The heatmap series also supports missing data. If one of your data points returns a null array, there will be a blank column rendered at the data point. Or if a Double.NaN value is found in an array, that square of data will be skipped. You can set the HeatmapSeries.MissingColor property to specify a color to render missing data points.

You can download a demo of the HeatmapSeries from here. To run this, make sure to add a reference to your Mindscape.WpfElements.dll. Don’t have WPF Elements yet? Grab the free trial here.

If you have any questions about using the HeatmapSeries or any of our other WPF controls, we’d love to hear from you in the forum.

With all these cool new additions to WPF Elements over this past year, we’ll be rolling out version 7 soon so stay tuned!

Tagged as WPF Elements

6 Responses to “New WPF Heatmap Chart”

  • […] New WPF Heatmap Chart (Jason Fauchelle) […]

  • […] New Heatmap chart series – very high performance and supports missing data. […]

  • Hi Jason, great to see this!!!! How hard would it be to make the legend vertical? I’d like to put it on the right of the heatmap.

  • Hello Leah

    It is not too difficult to create a vertical heatmap legend. I’ve written a full explanation of how to do this on your post here: http://www.mindscapehq.com/forums/thread/1598692#1598984
    Please let me know if you need further help with this.

    -Jason Fauchelle

  • Hi Jason,

    Could you please provide an example of how to display a tooltip when the user clicks on (or hovers over) a point within the heatmap? I want the tooltip to display the x, y, and the color value.

    Thanks in advance.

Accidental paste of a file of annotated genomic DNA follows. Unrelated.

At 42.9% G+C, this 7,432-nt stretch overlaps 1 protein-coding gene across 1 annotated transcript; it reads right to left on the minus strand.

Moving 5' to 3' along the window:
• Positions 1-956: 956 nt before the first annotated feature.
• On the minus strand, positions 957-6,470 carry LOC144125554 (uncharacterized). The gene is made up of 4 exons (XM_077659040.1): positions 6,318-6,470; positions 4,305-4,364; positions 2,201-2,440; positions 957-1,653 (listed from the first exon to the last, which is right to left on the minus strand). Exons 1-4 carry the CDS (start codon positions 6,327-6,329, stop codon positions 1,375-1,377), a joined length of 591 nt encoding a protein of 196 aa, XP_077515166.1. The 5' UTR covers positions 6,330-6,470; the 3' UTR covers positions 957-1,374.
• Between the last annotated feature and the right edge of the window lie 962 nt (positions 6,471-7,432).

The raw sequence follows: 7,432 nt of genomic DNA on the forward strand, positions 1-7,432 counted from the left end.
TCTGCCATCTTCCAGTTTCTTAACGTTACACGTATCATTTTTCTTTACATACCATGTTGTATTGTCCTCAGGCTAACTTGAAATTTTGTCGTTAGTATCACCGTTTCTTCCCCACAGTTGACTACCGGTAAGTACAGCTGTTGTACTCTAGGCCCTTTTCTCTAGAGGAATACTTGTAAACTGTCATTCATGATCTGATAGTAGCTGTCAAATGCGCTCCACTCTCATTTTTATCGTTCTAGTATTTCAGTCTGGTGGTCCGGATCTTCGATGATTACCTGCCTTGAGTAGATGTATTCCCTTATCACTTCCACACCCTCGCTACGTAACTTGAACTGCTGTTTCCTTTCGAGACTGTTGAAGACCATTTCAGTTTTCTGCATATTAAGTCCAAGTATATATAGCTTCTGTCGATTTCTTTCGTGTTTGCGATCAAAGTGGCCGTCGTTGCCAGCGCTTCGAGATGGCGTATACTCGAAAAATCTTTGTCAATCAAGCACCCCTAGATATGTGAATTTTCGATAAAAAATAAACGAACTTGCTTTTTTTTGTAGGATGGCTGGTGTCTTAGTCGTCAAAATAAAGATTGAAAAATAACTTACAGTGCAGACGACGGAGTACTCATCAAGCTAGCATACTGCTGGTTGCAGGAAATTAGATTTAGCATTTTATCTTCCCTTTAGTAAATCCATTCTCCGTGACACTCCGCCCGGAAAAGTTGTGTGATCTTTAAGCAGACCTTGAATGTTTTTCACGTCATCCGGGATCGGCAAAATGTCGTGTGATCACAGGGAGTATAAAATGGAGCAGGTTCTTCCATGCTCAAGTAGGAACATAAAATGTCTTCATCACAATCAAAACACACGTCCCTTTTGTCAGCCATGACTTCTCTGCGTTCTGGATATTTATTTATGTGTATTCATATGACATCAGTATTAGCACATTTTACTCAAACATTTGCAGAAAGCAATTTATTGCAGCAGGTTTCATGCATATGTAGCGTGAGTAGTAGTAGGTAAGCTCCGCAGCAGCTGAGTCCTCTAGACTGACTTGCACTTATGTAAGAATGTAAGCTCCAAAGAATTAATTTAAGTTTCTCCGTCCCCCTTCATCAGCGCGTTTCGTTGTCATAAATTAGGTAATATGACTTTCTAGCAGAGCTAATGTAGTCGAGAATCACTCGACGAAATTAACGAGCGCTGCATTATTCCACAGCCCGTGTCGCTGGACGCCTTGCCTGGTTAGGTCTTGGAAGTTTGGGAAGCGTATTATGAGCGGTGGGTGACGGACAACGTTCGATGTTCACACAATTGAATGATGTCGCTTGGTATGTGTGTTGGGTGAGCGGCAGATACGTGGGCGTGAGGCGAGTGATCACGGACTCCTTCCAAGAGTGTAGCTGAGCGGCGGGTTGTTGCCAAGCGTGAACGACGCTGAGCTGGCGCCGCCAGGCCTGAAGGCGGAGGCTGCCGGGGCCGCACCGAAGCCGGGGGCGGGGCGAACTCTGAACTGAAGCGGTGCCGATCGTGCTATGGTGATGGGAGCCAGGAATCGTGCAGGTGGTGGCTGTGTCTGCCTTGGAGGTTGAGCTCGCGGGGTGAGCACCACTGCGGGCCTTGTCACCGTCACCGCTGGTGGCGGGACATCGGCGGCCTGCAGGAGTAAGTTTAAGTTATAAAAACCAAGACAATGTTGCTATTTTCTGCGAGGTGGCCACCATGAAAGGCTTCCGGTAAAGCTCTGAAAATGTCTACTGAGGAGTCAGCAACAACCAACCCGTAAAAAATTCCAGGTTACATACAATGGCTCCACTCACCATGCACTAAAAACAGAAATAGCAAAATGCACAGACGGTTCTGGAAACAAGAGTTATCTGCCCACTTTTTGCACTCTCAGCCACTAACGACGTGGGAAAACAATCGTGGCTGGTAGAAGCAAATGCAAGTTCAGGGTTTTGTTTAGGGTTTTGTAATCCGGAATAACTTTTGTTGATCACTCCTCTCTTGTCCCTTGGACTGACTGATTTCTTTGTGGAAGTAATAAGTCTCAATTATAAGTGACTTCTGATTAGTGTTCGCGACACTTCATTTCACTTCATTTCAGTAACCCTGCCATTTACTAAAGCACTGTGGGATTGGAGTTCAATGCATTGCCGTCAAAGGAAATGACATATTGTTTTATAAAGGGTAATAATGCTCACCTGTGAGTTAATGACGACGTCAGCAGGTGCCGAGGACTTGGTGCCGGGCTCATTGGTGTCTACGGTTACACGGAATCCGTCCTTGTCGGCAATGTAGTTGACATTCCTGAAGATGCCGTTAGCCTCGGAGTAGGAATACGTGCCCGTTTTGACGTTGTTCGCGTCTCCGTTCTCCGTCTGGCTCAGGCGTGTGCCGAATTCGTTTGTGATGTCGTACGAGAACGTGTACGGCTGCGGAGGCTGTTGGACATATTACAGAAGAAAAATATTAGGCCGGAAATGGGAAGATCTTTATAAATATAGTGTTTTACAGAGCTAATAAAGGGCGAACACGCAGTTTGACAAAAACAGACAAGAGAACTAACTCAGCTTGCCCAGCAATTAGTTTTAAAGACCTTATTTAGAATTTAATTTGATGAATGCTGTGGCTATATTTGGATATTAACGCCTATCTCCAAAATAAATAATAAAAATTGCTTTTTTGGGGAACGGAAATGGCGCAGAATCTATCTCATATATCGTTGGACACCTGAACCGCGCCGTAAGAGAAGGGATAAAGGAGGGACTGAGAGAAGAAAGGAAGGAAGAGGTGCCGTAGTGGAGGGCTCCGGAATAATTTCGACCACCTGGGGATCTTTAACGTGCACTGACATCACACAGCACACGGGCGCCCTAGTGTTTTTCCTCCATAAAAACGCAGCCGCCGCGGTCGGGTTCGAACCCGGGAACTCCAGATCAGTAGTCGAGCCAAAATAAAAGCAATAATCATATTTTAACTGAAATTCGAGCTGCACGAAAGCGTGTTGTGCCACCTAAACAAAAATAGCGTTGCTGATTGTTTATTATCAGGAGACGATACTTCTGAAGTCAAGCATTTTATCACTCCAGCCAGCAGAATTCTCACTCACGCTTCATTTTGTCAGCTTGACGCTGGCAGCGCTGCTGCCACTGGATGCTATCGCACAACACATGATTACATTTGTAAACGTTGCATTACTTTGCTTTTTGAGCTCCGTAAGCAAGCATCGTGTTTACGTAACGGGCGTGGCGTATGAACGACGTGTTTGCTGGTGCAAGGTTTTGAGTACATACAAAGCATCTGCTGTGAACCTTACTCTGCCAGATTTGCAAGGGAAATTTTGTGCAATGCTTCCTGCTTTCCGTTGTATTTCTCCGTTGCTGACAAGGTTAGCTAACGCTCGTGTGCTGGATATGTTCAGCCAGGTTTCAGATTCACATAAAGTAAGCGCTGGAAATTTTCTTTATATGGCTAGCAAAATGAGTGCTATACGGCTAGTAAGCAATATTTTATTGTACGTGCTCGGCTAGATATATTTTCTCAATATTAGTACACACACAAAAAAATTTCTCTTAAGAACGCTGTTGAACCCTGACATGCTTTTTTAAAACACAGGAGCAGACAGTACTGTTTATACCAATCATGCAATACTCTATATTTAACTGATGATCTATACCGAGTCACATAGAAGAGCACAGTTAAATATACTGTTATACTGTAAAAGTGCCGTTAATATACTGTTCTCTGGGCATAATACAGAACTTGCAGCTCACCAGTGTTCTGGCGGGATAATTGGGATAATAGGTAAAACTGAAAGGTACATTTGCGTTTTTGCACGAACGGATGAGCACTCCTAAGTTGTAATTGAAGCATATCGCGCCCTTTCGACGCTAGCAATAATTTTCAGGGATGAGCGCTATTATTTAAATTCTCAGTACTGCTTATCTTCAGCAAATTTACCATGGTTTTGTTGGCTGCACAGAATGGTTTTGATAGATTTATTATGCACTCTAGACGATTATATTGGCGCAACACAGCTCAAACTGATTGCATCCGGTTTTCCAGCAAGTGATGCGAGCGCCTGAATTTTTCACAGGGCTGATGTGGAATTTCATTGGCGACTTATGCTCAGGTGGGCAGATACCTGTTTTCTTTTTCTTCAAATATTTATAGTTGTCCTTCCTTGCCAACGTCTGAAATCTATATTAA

• Hello Andy

    To do this, I would recommend implementing a custom foreground element. You can see examples of custom foreground elements in the SampleExplorer app provided with WPF Elements. In particular, the SplineTracing demo in the Charts/feature category is a good one. The source code for the TrackingElement can be found in the SampleExplorer/Demos/Charts/Features folder. Basically, create a class that extends canvas, then when it loads, find the containing Chart control and hook into the various ChartMouse… events that you need. The event args will give you the pixel and logical position of the mouse within the chart plotting area. You can use the pixel position to place a custom element to display the values. And use the logical position to get the data values – this will be the coordinates within the heatmap image which you can use to lookup values in the heatmap data you provided. Getting the color may be a bit tricky, but doable. Then add an instance of your custom foreground element to the ForegroundElements collection of the Chart control. Try this out, and if you need further assistance you can post a question in the forum where I’ll help you out: http://www.mindscapehq.com/forums/forum/15

    Regards
    -Jason Fauchelle